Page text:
George W. Bush, the most conservative president of modern times, was elected, at least in 2000, on the issue of competence. Bush was America’s first MBA leader, a man who had attended business school at Harvard and there had developed a well-thought-out management philosophy. Compared to the helter-skelter approach of the Clinton administration that preceded him, he would, Bush claimed, bring to government the experience and wisdom of private sector executives who knew something about budgets and bottom lines. His argument was that it was time for the adults to take over the business of running the country. Taxes would be cut, not necessarily because government would be trimmed back—in fact, Bush developed a version of compassionate conservatism that suggested new tasks for government—but because the state would be run more efficiently.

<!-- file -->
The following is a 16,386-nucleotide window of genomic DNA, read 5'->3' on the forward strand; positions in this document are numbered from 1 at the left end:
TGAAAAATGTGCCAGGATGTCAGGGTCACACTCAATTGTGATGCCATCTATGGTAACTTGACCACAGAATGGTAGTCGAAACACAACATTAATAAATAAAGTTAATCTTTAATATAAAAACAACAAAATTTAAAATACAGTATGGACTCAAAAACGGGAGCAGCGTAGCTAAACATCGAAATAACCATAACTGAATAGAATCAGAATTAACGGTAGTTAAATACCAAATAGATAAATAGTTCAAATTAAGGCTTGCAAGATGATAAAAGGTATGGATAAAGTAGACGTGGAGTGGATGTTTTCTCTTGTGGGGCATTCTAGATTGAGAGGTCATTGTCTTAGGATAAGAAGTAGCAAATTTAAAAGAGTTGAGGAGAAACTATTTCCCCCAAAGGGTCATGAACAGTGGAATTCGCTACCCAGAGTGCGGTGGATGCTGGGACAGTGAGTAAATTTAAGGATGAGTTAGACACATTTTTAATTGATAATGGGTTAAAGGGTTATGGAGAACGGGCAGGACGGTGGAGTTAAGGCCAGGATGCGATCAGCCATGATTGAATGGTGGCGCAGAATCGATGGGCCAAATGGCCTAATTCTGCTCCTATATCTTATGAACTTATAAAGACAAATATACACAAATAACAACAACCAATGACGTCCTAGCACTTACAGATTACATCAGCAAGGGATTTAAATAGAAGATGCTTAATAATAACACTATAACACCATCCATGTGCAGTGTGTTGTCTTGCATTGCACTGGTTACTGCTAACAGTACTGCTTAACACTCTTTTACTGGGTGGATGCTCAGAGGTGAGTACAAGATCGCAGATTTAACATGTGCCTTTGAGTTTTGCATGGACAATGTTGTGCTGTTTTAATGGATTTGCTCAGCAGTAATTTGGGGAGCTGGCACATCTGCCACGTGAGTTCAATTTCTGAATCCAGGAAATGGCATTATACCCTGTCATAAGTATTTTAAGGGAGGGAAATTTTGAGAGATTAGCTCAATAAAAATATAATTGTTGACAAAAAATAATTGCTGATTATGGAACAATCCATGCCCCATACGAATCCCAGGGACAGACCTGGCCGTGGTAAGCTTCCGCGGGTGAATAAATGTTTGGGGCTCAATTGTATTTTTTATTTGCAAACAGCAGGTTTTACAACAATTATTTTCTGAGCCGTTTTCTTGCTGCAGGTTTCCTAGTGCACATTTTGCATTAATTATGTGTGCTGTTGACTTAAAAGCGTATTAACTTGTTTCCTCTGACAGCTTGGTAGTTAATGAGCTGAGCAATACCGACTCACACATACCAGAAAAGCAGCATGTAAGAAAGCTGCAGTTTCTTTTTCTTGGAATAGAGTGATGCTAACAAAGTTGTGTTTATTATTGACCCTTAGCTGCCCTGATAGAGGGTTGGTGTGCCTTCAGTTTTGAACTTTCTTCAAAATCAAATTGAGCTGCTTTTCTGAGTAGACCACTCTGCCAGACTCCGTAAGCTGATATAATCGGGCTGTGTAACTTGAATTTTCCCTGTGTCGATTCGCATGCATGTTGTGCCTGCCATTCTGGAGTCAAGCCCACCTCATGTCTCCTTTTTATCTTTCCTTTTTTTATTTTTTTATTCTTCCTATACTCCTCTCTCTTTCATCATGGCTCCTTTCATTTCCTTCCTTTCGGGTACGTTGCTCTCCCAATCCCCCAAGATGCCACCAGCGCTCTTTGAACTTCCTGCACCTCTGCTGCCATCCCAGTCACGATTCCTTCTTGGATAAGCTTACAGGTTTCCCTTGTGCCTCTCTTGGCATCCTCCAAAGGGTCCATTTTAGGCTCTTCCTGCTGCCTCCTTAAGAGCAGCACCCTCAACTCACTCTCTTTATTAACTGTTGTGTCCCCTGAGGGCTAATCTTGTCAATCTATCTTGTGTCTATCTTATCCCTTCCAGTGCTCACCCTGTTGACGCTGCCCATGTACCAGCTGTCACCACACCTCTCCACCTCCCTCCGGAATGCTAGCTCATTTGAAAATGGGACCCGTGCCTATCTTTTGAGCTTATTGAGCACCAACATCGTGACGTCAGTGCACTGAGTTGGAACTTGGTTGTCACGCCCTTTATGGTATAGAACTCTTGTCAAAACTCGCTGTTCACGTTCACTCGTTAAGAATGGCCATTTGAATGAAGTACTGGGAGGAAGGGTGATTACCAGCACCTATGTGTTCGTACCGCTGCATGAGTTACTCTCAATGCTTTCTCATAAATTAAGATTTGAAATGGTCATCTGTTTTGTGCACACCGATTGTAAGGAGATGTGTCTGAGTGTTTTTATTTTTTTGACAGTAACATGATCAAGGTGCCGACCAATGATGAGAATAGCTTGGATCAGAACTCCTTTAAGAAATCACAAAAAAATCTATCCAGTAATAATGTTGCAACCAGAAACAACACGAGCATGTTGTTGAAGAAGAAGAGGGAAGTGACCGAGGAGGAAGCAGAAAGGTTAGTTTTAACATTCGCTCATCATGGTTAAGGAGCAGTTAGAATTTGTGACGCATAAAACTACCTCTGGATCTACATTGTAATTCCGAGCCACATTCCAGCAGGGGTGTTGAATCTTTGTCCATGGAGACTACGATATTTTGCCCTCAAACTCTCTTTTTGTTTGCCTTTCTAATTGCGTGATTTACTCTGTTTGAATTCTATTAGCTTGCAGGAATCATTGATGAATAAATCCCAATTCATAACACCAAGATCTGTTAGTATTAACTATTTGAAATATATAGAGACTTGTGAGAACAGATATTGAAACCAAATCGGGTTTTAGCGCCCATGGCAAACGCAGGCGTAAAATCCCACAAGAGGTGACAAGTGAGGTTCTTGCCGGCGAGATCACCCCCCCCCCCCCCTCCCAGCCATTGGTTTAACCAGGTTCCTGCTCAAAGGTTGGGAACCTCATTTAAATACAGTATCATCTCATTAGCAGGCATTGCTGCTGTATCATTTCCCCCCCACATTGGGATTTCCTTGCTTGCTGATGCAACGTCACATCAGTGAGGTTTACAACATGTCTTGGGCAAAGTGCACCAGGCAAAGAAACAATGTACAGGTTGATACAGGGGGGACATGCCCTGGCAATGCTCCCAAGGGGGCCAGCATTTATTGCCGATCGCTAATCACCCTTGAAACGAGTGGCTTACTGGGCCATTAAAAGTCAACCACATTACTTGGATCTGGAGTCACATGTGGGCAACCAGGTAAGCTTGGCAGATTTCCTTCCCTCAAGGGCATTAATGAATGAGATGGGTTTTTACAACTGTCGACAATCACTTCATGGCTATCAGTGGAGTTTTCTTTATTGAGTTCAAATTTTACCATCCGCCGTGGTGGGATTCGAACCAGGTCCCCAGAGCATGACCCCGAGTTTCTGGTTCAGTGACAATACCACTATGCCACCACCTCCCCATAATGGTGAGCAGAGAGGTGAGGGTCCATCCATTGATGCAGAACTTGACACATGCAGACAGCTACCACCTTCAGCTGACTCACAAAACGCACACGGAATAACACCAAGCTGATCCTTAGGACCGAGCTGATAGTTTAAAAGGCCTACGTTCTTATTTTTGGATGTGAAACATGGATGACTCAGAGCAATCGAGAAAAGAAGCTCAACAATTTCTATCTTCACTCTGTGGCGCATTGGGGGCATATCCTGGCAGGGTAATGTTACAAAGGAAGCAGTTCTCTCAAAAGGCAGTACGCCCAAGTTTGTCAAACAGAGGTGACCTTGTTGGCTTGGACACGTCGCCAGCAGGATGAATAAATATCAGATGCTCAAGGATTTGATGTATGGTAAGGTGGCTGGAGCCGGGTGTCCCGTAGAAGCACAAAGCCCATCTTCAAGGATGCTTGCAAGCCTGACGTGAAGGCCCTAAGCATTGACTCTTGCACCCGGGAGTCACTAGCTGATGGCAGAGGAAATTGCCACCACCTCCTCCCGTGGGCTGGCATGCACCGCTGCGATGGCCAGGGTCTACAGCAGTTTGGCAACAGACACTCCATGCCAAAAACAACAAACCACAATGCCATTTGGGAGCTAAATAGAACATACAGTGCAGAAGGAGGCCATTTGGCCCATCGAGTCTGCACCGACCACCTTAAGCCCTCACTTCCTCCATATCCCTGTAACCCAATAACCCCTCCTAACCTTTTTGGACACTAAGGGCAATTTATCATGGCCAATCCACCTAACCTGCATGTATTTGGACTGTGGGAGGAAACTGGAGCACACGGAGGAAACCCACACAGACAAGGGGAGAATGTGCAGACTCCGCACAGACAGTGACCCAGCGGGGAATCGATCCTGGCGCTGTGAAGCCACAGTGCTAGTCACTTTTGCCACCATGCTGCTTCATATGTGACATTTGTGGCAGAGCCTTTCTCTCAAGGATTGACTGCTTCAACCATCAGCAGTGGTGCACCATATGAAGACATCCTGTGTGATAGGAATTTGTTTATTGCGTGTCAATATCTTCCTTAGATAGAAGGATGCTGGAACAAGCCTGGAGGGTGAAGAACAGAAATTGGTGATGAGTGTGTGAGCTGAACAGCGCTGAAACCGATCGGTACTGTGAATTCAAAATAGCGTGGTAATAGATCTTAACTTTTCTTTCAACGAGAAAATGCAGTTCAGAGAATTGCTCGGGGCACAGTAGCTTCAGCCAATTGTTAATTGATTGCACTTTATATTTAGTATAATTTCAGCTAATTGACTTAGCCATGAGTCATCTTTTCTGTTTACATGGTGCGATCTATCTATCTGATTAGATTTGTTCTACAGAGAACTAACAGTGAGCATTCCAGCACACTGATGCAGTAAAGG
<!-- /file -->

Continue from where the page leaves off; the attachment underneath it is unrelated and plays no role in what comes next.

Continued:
Yet when Hurricane Katrina struck, the federal government Bush oversaw was nowhere to be found. The main responsibility for disaster relief belonged to the Federal Emergency Management Agency (FEMA), created by President Jimmy Carter in 1979 as a response to pleas made on behalf of the nation’s governors for federal coordination in this area. In subsequent years, many presidents had come to view FEMA posts as rewards for political support. It was not completely surprising therefore that as Katrina hit land, the man in charge of the agency, Michael Brown, who had padded his résumé and was in any case a failed lobbyist, knew little or nothing about the tasks for which his agency was responsible. Brown’s inexperience quickly showed. Not only did he fail to appreciate the magnitude of the storm, even as its destructive power was already known to anyone watching television, he delayed the provision of aid to the area and then, to the utter astonishment of professionals on the ground, refused to allow emergency responders from outside New Orleans to move in: “It is critical,” Brown said, “that fire and emergency departments across the country remain in their jurisdictions until such time as the affected states require their assistance.” As revealed in a series of e-mails released to the public, Brown seemed more concerned with his looks and clothes than with helping people in severe distress.